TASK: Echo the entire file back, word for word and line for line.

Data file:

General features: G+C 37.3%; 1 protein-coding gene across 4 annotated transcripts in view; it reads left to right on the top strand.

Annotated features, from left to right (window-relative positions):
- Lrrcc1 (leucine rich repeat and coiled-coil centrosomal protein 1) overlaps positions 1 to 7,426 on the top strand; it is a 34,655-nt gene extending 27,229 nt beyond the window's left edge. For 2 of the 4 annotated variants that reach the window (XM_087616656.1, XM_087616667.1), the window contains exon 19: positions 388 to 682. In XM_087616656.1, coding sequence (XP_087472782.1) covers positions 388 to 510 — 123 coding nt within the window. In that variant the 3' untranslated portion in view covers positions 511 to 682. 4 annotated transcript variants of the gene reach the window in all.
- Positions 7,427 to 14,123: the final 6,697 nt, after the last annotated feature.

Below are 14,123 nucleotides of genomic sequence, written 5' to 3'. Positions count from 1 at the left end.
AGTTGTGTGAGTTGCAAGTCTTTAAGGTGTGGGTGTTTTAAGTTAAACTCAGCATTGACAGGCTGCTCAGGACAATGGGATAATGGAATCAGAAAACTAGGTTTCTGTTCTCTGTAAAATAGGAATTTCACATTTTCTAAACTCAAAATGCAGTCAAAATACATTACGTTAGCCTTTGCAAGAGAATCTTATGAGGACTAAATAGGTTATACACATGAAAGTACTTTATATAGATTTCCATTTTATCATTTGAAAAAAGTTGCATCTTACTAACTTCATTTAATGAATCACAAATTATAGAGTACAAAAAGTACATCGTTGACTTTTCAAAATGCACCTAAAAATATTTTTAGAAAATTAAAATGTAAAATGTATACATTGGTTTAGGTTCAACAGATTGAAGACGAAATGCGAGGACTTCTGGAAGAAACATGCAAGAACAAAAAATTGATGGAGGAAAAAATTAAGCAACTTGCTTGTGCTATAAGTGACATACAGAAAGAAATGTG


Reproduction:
General features: G+C 37.3%; 1 protein-coding gene across 4 annotated transcripts in view; it reads left to right on the top strand.

Annotated features, from left to right (window-relative positions):
- Lrrcc1 (leucine rich repeat and coiled-coil centrosomal protein 1) overlaps positions 1 to 7,426 on the top strand; it is a 34,655-nt gene extending 27,229 nt beyond the window's left edge. For 2 of the 4 annotated variants that reach the window (XM_087616656.1, XM_087616667.1), the window contains exon 19: positions 388 to 682. In XM_087616656.1, coding sequence (XP_087472782.1) covers positions 388 to 510 — 123 coding nt within the window. In that variant the 3' untranslated portion in view covers positions 511 to 682. 4 annotated transcript variants of the gene reach the window in all.
- Positions 7,427 to 14,123: the final 6,697 nt, after the last annotated feature.

Below are 14,123 nucleotides of genomic sequence, written 5' to 3'. Positions count from 1 at the left end.
AGTTGTGTGAGTTGCAAGTCTTTAAGGTGTGGGTGTTTTAAGTTAAACTCAGCATTGACAGGCTGCTCAGGACAATGGGATAATGGAATCAGAAAACTAGGTTTCTGTTCTCTGTAAAATAGGAATTTCACATTTTCTAAACTCAAAATGCAGTCAAAATACATTACGTTAGCCTTTGCAAGAGAATCTTATGAGGACTAAATAGGTTATACACATGAAAGTACTTTATATAGATTTCCATTTTATCATTTGAAAAAAGTTGCATCTTACTAACTTCATTTAATGAATCACAAATTATAGAGTACAAAAAGTACATCGTTGACTTTTCAAAATGCACCTAAAAATATTTTTAGAAAATTAAAATGTAAAATGTATACATTGGTTTAGGTTCAACAGATTGAAGACGAAATGCGAGGACTTCTGGAAGAAACATGCAAGAACAAAAAATTGATGGAGGAAAAAATTAAGCAACTTGCTTGTGCTATAAGTGACATACAGAAAGAAATGTG